Directed by Matt Ross
A father living in the forests of the Pacific Northwest with his six young kids tries to assimilate back into society.
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★★★½ review by willa on Letterboxd
this is what i imagine joaquin phoenix's life was like when his name was Leaf Bottom and he became a vegan at the age of 3 because he saw some fish that his siblings caught writhing around
★★★½ review by Lucy on Letterboxd
me: sees one tree and hears a bird chirp
me: this is just like in captain fantastic...
★★★½ review by Jared on Letterboxd
Not much more than a shining showcase for Viggo Mortenson's incredible capacity for self-doubt, reasonableness and hardness; Captain Fantastic is almost great. The set-up is all there, the film being an examination of decision-making and parenting, but Ross fails to say anything that meaningful. There's touching moments, sure, but they are only touching because the film beats the Dad over the head for much of it's run-time it feels invigorating to see him win one. It drowns, somewhat, in it's eccentricity, the quirkiness that really defines these people's lifestyle. In summation, the comedy works better than the drama. The first half, when Ross is largely just exploiting these odd people for laughs, is far superior to the sincere second one. The film grapples with itself on where to fall on this lifestyle, awkwardly transitioning from maligning him to celebrating his uniqueness. There are some things to treasure in this very indie flick, though. The celebration of intellect was nice, and little touches like "Noam Chomsky Day" had me dying. This is a solid film that doesn't quite know how to reel it's thematic content in, but it's a lot of fun watching it try.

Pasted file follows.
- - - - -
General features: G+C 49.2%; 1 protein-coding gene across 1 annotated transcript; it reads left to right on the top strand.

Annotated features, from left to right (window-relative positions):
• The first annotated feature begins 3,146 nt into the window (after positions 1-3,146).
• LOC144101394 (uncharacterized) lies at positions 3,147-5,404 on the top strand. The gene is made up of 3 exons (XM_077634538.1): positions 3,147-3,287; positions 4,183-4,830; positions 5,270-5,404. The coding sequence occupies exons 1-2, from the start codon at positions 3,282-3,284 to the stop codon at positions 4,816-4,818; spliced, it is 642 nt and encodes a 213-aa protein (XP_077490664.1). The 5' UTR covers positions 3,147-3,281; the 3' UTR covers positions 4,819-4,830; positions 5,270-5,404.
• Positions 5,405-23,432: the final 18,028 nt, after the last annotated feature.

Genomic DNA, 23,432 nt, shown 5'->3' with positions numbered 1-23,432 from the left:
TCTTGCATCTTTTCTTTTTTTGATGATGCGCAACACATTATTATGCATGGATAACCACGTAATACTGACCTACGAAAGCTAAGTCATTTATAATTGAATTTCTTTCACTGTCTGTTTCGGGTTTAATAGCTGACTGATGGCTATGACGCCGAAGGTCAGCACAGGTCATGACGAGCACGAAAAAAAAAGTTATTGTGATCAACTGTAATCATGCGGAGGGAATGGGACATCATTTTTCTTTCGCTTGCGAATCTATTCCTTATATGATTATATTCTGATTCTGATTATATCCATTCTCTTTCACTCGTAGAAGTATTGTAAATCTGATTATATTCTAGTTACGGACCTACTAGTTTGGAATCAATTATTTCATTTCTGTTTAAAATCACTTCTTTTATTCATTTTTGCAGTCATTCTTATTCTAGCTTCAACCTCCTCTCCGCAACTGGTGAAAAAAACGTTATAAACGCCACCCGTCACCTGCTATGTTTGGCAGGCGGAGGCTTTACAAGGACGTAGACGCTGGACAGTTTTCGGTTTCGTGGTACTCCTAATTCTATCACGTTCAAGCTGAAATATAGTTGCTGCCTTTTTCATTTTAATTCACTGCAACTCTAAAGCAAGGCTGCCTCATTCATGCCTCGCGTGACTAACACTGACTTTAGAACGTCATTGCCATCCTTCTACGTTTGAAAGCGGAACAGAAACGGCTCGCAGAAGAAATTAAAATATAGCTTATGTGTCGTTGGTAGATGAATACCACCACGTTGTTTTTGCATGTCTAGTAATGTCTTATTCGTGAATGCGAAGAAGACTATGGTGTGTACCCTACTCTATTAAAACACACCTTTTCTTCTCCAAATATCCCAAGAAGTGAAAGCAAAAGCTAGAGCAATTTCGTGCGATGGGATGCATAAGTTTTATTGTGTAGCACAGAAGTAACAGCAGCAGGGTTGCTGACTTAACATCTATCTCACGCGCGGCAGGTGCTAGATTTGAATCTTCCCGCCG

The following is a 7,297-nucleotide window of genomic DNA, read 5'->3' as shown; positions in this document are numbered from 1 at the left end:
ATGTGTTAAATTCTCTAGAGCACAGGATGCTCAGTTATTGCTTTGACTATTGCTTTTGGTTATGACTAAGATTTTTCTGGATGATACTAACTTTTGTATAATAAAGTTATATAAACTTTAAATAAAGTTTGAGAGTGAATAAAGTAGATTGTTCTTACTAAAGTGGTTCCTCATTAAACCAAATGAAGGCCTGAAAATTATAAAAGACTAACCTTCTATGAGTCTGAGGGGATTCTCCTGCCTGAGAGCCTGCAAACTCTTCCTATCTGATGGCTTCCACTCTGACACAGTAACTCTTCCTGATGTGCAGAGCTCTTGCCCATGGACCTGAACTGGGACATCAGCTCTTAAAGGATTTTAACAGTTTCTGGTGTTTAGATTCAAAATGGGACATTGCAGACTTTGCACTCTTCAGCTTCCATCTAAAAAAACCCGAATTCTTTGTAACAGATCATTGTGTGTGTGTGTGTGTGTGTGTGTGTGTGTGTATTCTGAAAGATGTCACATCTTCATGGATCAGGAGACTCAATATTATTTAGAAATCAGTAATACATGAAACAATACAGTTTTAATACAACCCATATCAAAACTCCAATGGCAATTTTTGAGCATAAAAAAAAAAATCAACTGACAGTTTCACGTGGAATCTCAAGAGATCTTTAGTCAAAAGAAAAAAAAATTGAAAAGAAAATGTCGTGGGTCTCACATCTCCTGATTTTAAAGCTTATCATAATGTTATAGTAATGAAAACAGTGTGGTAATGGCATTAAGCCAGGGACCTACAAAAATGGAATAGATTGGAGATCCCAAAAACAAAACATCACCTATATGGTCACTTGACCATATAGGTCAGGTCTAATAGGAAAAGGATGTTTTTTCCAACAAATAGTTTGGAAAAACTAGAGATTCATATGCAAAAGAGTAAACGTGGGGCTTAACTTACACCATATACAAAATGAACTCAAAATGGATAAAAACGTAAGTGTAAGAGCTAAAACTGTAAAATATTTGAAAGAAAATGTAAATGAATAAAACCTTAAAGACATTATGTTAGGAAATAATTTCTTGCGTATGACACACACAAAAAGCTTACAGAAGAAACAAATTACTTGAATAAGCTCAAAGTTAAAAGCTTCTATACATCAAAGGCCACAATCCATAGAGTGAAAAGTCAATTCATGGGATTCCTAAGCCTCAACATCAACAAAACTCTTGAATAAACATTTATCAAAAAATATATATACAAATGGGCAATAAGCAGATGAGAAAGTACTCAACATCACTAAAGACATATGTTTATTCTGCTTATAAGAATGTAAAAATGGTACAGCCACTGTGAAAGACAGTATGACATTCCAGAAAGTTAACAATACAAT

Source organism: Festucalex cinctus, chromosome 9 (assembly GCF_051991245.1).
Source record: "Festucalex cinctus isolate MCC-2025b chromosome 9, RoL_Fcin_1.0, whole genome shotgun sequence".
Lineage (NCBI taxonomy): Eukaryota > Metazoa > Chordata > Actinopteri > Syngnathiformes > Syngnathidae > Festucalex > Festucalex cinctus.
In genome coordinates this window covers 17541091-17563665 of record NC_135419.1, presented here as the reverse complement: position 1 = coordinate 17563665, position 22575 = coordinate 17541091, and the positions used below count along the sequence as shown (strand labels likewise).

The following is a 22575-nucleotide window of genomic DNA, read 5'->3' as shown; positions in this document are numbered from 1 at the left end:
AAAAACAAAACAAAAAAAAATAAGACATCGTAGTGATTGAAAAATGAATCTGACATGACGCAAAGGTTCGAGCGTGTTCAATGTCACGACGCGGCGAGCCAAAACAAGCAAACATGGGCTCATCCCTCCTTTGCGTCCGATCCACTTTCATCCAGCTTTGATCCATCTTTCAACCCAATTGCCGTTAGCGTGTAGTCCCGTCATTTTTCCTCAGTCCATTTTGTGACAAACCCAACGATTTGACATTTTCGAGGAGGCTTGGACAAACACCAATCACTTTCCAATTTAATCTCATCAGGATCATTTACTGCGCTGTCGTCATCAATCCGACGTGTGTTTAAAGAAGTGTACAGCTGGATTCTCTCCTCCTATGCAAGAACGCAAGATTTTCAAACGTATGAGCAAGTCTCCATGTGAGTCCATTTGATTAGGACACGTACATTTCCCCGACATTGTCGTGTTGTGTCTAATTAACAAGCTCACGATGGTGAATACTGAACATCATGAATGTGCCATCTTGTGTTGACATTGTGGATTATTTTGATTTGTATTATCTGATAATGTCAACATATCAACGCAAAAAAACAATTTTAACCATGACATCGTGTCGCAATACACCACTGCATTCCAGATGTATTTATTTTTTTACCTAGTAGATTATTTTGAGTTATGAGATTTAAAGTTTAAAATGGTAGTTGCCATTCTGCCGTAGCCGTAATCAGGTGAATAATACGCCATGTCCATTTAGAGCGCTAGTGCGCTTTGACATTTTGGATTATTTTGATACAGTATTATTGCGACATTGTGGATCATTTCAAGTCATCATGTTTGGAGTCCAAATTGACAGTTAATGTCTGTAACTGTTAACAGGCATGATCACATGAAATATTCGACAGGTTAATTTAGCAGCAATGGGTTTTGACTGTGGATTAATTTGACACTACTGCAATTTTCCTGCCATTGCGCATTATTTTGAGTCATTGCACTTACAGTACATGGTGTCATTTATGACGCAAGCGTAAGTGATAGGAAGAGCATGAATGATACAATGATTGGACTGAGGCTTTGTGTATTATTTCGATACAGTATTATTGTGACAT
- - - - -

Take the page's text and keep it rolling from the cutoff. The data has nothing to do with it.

★★★★ review by Marian on Letterboxd
me after going hiking one time
★★★★ review by Kalpit Tandon on Letterboxd
"She's got eyes of the bluest skies
As if they thought of rain
I hate to look into those eyes
And see an ounce of pain."
Such warmth. Such affection. And such splendid uniqueness. It's as if our eternal sun has engulfed the artificiality of society and all that remains is bright light of healing. It's as if we have reshaped our language back to its primal senses, shunning away the euphemisms so that our feelings are no longer merely camouflaged masks.
Captain Fantastic is sweetly hilarious and heartbreakingly moving. Immensely gorgeous to look at and infinitely enthralling in its scope, it is the living embodiment of free spirit and making peace with ourselves.
Cherry on the pie? Viggo Mortensen humming Sweet Child of Mine, enough said.
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